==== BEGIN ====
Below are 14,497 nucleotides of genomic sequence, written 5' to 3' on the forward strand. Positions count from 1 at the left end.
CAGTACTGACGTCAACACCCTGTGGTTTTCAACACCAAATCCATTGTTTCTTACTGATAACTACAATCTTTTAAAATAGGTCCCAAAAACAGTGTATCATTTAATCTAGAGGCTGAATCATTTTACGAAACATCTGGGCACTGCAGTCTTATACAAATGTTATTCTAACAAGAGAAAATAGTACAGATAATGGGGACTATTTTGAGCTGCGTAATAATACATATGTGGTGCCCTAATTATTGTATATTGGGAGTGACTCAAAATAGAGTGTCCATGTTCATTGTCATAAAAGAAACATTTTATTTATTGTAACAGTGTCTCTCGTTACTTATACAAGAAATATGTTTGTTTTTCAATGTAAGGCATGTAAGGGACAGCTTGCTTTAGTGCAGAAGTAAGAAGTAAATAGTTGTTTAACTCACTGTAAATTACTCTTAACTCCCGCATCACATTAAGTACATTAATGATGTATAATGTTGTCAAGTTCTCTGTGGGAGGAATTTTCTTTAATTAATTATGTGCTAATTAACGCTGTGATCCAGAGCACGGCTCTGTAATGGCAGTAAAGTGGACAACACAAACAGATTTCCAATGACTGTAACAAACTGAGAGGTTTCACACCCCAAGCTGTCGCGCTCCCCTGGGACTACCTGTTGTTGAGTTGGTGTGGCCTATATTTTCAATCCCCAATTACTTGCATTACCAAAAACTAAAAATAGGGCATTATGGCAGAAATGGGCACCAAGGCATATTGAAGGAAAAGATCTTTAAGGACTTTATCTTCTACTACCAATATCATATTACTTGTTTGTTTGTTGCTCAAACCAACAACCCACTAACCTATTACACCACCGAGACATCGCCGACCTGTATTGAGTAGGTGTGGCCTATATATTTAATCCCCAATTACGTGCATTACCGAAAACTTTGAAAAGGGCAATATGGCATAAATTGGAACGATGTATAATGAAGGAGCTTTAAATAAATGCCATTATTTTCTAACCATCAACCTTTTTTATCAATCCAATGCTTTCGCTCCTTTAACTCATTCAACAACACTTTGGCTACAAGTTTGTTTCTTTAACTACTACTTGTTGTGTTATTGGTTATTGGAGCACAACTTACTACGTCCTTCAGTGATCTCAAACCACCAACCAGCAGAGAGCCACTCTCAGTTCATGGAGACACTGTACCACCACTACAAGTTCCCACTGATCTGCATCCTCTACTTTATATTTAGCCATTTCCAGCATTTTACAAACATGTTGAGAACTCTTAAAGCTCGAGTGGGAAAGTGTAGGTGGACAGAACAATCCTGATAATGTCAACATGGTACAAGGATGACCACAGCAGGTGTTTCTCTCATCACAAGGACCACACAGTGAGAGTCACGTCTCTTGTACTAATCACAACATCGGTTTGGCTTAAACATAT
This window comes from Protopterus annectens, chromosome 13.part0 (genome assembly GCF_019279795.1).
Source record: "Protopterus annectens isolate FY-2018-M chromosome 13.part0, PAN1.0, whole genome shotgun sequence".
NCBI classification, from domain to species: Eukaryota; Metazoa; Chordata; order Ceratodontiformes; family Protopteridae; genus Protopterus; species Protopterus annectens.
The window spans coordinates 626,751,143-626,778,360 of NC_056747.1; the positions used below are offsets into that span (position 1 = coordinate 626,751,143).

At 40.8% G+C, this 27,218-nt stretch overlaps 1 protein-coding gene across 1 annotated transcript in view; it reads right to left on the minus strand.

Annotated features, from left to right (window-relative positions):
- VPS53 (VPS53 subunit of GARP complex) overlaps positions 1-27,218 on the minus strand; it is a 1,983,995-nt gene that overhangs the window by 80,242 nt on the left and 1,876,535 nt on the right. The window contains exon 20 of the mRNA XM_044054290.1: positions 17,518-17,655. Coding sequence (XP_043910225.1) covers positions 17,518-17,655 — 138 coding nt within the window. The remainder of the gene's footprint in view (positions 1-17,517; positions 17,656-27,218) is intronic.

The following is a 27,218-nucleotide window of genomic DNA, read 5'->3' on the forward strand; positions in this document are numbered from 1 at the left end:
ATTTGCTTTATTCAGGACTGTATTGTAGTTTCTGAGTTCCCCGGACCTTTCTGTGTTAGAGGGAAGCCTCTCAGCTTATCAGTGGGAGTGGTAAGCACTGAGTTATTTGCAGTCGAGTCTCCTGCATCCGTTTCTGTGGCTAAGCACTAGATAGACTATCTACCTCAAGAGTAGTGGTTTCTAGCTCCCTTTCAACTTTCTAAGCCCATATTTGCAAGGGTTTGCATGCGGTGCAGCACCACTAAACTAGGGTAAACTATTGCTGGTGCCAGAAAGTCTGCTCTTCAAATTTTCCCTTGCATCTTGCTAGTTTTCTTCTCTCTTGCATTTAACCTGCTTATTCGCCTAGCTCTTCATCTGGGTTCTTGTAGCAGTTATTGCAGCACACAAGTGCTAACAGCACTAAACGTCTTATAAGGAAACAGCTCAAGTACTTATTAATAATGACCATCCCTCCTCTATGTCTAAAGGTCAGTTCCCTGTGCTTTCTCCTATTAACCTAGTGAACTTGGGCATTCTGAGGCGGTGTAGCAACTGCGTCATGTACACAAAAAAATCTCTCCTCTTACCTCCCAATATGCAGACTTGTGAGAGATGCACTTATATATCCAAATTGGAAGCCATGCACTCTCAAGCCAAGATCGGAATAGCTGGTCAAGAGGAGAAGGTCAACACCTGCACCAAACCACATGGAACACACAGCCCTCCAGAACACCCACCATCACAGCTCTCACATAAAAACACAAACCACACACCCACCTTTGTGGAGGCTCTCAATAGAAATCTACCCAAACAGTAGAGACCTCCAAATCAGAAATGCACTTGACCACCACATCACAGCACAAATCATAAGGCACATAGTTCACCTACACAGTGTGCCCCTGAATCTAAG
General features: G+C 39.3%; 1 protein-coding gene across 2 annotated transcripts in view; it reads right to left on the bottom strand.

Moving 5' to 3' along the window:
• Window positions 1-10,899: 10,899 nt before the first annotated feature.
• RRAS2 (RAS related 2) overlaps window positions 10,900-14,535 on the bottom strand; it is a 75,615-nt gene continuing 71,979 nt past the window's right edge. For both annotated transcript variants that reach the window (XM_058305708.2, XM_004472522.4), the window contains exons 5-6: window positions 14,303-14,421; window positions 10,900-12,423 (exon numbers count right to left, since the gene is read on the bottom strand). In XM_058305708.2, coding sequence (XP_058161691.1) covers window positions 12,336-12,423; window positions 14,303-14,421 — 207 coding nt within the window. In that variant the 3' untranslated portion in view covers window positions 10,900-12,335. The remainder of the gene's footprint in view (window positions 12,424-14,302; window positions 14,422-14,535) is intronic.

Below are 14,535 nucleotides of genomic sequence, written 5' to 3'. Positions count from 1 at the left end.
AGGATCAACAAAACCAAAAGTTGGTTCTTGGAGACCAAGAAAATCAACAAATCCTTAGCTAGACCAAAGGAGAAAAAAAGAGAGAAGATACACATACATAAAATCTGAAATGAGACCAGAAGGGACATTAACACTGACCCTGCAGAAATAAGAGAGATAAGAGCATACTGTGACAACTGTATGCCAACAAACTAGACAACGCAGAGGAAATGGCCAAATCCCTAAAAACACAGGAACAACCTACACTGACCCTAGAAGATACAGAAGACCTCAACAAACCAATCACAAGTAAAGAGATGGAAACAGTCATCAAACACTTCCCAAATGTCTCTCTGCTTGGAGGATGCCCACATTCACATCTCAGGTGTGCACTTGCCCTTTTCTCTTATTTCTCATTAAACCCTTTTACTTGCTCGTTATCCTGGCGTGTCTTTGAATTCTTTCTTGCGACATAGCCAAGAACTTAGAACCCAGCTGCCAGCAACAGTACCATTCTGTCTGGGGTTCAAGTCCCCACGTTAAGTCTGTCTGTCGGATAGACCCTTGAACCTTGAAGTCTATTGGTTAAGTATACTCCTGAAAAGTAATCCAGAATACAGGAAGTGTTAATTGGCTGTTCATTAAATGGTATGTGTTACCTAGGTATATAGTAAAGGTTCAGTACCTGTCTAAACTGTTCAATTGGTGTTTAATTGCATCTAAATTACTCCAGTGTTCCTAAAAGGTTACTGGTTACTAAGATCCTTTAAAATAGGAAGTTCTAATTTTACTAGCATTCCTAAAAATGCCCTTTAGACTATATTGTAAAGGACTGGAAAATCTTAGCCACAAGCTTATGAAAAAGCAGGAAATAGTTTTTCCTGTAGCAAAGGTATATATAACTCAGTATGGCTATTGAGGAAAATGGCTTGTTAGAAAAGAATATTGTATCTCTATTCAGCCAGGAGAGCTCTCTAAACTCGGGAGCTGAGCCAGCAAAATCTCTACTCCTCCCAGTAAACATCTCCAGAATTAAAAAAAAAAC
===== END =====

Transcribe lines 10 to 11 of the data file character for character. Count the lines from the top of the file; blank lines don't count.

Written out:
The following is a 27,218-nucleotide window of genomic DNA, read 5'->3' on the forward strand; positions in this document are numbered from 1 at the left end:
ATTTGCTTTATTCAGGACTGTATTGTAGTTTCTGAGTTCCCCGGACCTTTCTGTGTTAGAGGGAAGCCTCTCAGCTTATCAGTGGGAGTGGTAAGCACTGAGTTATTTGCAGTCGAGTCTCCTGCATCCGTTTCTGTGGCTAAGCACTAGATAGACTATCTACCTCAAGAGTAGTGGTTTCTAGCTCCCTTTCAACTTTCTAAGCCCATATTTGCAAGGGTTTGCATGCGGTGCAGCACCACTAAACTAGGGTAAACTATTGCTGGTGCCAGAAAGTCTGCTCTTCAAATTTTCCCTTGCATCTTGCTAGTTTTCTTCTCTCTTGCATTTAACCTGCTTATTCGCCTAGCTCTTCATCTGGGTTCTTGTAGCAGTTATTGCAGCACACAAGTGCTAACAGCACTAAACGTCTTATAAGGAAACAGCTCAAGTACTTATTAATAATGACCATCCCTCCTCTATGTCTAAAGGTCAGTTCCCTGTGCTTTCTCCTATTAACCTAGTGAACTTGGGCATTCTGAGGCGGTGTAGCAACTGCGTCATGTACACAAAAAAATCTCTCCTCTTACCTCCCAATATGCAGACTTGTGAGAGATGCACTTATATATCCAAATTGGAAGCCATGCACTCTCAAGCCAAGATCGGAATAGCTGGTCAAGAGGAGAAGGTCAACACCTGCACCAAACCACATGGAACACACAGCCCTCCAGAACACCCACCATCACAGCTCTCACATAAAAACACAAACCACACACCCACCTTTGTGGAGGCTCTCAATAGAAATCTACCCAAACAGTAGAGACCTCCAAATCAGAAATGCACTTGACCACCACATCACAGCACAAATCATAAGGCACATAGTTCACCTACACAGTGTGCCCCTGAATCTAAG